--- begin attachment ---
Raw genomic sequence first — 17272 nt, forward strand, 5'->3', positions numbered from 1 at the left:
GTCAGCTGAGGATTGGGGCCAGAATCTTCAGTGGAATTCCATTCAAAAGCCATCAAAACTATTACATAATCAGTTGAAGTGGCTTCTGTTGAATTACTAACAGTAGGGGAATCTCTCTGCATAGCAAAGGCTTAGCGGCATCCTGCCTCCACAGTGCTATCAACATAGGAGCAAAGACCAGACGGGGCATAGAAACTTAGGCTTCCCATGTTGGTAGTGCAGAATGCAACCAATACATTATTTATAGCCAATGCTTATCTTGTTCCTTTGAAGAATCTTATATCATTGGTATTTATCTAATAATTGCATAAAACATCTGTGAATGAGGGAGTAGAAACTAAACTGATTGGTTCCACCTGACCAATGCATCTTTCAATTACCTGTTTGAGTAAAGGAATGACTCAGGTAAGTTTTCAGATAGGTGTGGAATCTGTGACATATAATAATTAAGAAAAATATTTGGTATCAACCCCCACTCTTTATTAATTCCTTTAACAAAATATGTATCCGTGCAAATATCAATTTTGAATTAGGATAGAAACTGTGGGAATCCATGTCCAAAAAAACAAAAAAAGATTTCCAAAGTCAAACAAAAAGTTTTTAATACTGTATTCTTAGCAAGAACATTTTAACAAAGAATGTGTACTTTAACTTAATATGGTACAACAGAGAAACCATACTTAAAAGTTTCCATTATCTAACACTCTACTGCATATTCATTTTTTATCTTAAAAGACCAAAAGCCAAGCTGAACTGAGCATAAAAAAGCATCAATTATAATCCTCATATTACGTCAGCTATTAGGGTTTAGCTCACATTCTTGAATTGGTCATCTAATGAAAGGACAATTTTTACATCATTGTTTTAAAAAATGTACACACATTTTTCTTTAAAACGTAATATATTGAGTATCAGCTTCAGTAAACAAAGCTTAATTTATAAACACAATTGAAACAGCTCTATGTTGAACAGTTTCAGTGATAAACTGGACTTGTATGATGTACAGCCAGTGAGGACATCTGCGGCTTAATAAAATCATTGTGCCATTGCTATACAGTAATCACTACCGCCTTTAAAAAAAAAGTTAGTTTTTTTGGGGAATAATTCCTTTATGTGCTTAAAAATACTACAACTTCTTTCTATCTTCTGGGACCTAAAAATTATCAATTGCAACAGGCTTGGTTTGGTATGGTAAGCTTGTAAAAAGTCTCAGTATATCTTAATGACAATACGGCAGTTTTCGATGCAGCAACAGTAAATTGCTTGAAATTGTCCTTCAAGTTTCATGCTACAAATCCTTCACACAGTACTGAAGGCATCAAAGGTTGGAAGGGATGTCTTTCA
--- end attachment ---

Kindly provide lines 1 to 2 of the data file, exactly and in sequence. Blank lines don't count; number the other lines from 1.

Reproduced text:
Raw genomic sequence first — 17272 nt, forward strand, 5'->3', positions numbered from 1 at the left:
GTCAGCTGAGGATTGGGGCCAGAATCTTCAGTGGAATTCCATTCAAAAGCCATCAAAACTATTACATAATCAGTTGAAGTGGCTTCTGTTGAATTACTAACAGTAGGGGAATCTCTCTGCATAGCAAAGGCTTAGCGGCATCCTGCCTCCACAGTGCTATCAACATAGGAGCAAAGACCAGACGGGGCATAGAAACTTAGGCTTCCCATGTTGGTAGTGCAGAATGCAACCAATACATTATTTATAGCCAATGCTTATCTTGTTCCTTTGAAGAATCTTATATCATTGGTATTTATCTAATAATTGCATAAAACATCTGTGAATGAGGGAGTAGAAACTAAACTGATTGGTTCCACCTGACCAATGCATCTTTCAATTACCTGTTTGAGTAAAGGAATGACTCAGGTAAGTTTTCAGATAGGTGTGGAATCTGTGACATATAATAATTAAGAAAAATATTTGGTATCAACCCCCACTCTTTATTAATTCCTTTAACAAAATATGTATCCGTGCAAATATCAATTTTGAATTAGGATAGAAACTGTGGGAATCCATGTCCAAAAAAACAAAAAAAGATTTCCAAAGTCAAACAAAAAGTTTTTAATACTGTATTCTTAGCAAGAACATTTTAACAAAGAATGTGTACTTTAACTTAATATGGTACAACAGAGAAACCATACTTAAAAGTTTCCATTATCTAACACTCTACTGCATATTCATTTTTTATCTTAAAAGACCAAAAGCCAAGCTGAACTGAGCATAAAAAAGCATCAATTATAATCCTCATATTACGTCAGCTATTAGGGTTTAGCTCACATTCTTGAATTGGTCATCTAATGAAAGGACAATTTTTACATCATTGTTTTAAAAAATGTACACACATTTTTCTTTAAAACGTAATATATTGAGTATCAGCTTCAGTAAACAAAGCTTAATTTATAAACACAATTGAAACAGCTCTATGTTGAACAGTTTCAGTGATAAACTGGACTTGTATGATGTACAGCCAGTGAGGACATCTGCGGCTTAATAAAATCATTGTGCCATTGCTATACAGTAATCACTACCGCCTTTAAAAAAAAAGTTAGTTTTTTTGGGGAATAATTCCTTTATGTGCTTAAAAATACTACAACTTCTTTCTATCTTCTGGGACCTAAAAATTATCAATTGCAACAGGCTTGGTTTGGTATGGTAAGCTTGTAAAAAGTCTCAGTATATCTTAATGACAATACGGCAGTTTTCGATGCAGCAACAGTAAATTGCTTGAAATTGTCCTTCAAGTTTCATGCTACAAATCCTTCACACAGTACTGAAGGCATCAAAGGTTGGAAGGGATGTCTTTCA